1. 1

    Do not test for inherited thrombophilia for placental mediated complications 

  2. 2

    Do not do repeat testing for proteinuria in established pre-eclampsia

  3. 3

    Do not undertake methylenetetrahydrofolate reductase (MTHFR) polymorphism testing as part of a routine evaluation for thrombophilia in pregnancy   

  4. 4

    Do not measure erythrocyte sedimentation rate (ESR) in pregnancy   


As evidence and clinical practice advances, Evolve recommendations will reflect these changes following a review. The latest SOMANZ recommendation developments are outlined below.

Removal of recommendation (2019)

The previous iteration of the SOMANZ ‘Top-Five’ recommendations included:

Do not perform a D-Dimer test for the exclusion of venous thromboembolism during any trimester of pregnancy.

Recent studies have shown that using a D-Dimer in combination with a clinical algorithm can increase the reliability of D-Dimer testing in ruling out DVT and PE in pregnancy.

Furthermore, the alternative to D-Dimer tests for these purposes is the use of imaging tests, which have their own set of risks from radiation exposure. Where previous evidence which suggested D-Dimer testing was highly unreliable would have tipped the scales towards discouraging D-Dimer testing, the new evidence suggests the results of D-Dimer testing can be made more reliable. Thus, it is no longer apparent there would be strong benefits from discouraging the use of D-Dimer testing in these settings if the alternative is imaging.  

At a 7 August 2019 meeting of the SOMANZ Council it was agreed this recommendation be removed. The RACP Evolve team and the NPS MedicineWise Choosing Wisely Australia Clinical Lead also undertook a review.

Due to this change in evidence, and physician support, this recommendation was officially removed in August 2019.

Supporting evidence for the removal of this recommendation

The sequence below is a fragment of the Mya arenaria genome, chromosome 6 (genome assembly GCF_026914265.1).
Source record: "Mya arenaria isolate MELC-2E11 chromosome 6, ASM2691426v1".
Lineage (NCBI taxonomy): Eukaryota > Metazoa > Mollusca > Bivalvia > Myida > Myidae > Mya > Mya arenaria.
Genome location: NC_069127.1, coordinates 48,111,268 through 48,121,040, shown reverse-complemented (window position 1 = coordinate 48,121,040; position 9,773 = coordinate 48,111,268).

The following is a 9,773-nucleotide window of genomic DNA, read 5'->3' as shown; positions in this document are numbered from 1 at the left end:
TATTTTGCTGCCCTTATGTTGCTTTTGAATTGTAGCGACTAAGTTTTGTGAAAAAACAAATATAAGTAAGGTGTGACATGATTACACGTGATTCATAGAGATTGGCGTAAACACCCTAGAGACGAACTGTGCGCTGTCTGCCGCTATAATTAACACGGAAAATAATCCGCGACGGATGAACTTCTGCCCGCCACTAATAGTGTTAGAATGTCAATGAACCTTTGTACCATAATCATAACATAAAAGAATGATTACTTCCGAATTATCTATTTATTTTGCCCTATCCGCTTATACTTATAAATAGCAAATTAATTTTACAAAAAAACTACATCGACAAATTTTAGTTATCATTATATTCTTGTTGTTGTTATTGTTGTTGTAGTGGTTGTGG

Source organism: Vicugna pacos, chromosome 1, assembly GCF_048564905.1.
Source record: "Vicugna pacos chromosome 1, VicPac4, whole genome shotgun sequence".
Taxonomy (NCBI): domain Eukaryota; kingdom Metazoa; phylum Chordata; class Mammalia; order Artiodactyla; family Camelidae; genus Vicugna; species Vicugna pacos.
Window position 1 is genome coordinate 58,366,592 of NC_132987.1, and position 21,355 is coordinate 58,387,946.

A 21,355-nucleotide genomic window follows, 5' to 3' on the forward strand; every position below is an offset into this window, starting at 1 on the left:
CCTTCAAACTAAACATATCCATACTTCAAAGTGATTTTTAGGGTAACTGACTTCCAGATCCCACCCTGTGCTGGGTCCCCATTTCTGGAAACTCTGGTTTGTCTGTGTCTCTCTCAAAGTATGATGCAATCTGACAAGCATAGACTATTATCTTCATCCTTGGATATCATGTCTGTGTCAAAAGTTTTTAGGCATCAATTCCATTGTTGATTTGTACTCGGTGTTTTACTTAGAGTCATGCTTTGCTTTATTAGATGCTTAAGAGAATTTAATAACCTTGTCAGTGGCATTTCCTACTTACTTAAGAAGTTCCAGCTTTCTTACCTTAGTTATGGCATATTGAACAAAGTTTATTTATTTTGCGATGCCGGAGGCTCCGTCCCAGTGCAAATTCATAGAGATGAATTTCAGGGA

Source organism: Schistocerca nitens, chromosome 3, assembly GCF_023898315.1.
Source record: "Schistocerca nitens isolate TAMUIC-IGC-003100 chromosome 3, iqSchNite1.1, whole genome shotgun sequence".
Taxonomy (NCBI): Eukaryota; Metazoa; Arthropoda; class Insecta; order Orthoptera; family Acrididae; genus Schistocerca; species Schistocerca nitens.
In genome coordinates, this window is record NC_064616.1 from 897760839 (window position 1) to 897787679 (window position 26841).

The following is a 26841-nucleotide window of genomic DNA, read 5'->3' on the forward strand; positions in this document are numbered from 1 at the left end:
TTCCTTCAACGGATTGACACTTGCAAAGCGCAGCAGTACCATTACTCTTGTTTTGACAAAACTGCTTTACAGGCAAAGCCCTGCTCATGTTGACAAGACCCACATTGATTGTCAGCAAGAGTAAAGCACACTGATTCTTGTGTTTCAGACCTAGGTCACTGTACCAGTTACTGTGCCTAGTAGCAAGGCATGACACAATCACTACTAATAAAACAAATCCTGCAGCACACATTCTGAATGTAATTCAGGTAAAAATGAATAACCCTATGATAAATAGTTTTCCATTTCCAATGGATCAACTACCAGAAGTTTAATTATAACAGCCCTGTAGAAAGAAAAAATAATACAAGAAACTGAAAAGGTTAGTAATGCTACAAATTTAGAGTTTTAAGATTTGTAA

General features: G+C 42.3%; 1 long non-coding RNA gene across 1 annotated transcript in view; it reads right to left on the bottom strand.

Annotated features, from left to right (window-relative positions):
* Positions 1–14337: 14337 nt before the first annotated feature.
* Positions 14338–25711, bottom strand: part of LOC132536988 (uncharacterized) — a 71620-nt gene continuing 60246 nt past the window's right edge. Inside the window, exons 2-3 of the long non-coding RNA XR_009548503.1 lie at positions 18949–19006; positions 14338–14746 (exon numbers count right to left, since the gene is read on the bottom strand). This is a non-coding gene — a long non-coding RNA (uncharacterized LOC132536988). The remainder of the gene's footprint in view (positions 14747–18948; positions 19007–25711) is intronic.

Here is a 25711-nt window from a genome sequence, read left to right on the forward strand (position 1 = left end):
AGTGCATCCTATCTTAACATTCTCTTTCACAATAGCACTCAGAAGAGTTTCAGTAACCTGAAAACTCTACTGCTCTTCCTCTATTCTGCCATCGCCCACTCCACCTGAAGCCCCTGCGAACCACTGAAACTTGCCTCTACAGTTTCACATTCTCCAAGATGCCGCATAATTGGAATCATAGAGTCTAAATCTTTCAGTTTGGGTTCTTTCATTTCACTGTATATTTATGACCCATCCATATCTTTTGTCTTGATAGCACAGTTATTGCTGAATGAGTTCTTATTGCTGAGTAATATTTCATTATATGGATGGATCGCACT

• Langlois E, Cusson-Dufour C, Moumneh T, et al. Could the YEARS algorithm be used to exclude pulmonary embolism during pregnancy? Data from the CT-PE-pregnancy study. J Thromb Haemost. 2019;17(8):1329-1334
  • van der Pol LM, Tromeur C, Bistervels IM, et al. Pregnancy-Adapted YEARS Algorithm for Diagnosis of Suspected Pulmonary Embolism. N Engl J Med 2019; 380:1139-1149.  *

Original Recommendation: Do not perform a D-Dimer test for the exclusion of venous thromboembolism during any trimester of pregnancy

As D-Dimer levels are raised during pregnancy, they do not have a high positive predictive value for venous thromboembolism (VTE) in pregnancy (i.e. they are unreliable for ruling in VTE in pregnancy). However, nor are they a reliable rule-out test for VTE. One study estimated the sensitivity of the D-Dimer test at 73 per cent, meaning that 27 per cent of patients with a negative D-Dimer had VTE. There have also been case reports of pregnant women with pulmonary embolism presenting with a negative D-Dimer. Therefore, there is no value in performing a D-Dimer test for the exclusion of venous thromboembolism at any trimester in pregnancy.

Supporting evidence

  • Damodaram M, Kaladindi M, Luckit J, et al. D-dimers as a screening test for venous thromboembolism in pregnancy: is it of any use? Journal of Obstetrics and Gynaecology 2009; 29(2):101-32. 
  • McLintock C, Brighton T, Chunilal S, et al. Recommendations for the diagnosis and treatment of deep venous thrombosis and pulmonary embolism in pregnancy and the postpartum period. Aust N Z J Obstet Gynaecol 2012; 52(1):14-22.
  • To MS, Hunt BJ, Nelson-Piercy C. A negative D-Dimer does not exclude venous thromboembolism in pregnancy. Journal of Obstetrics and Gynaecology 2008; 28(2):222-40.
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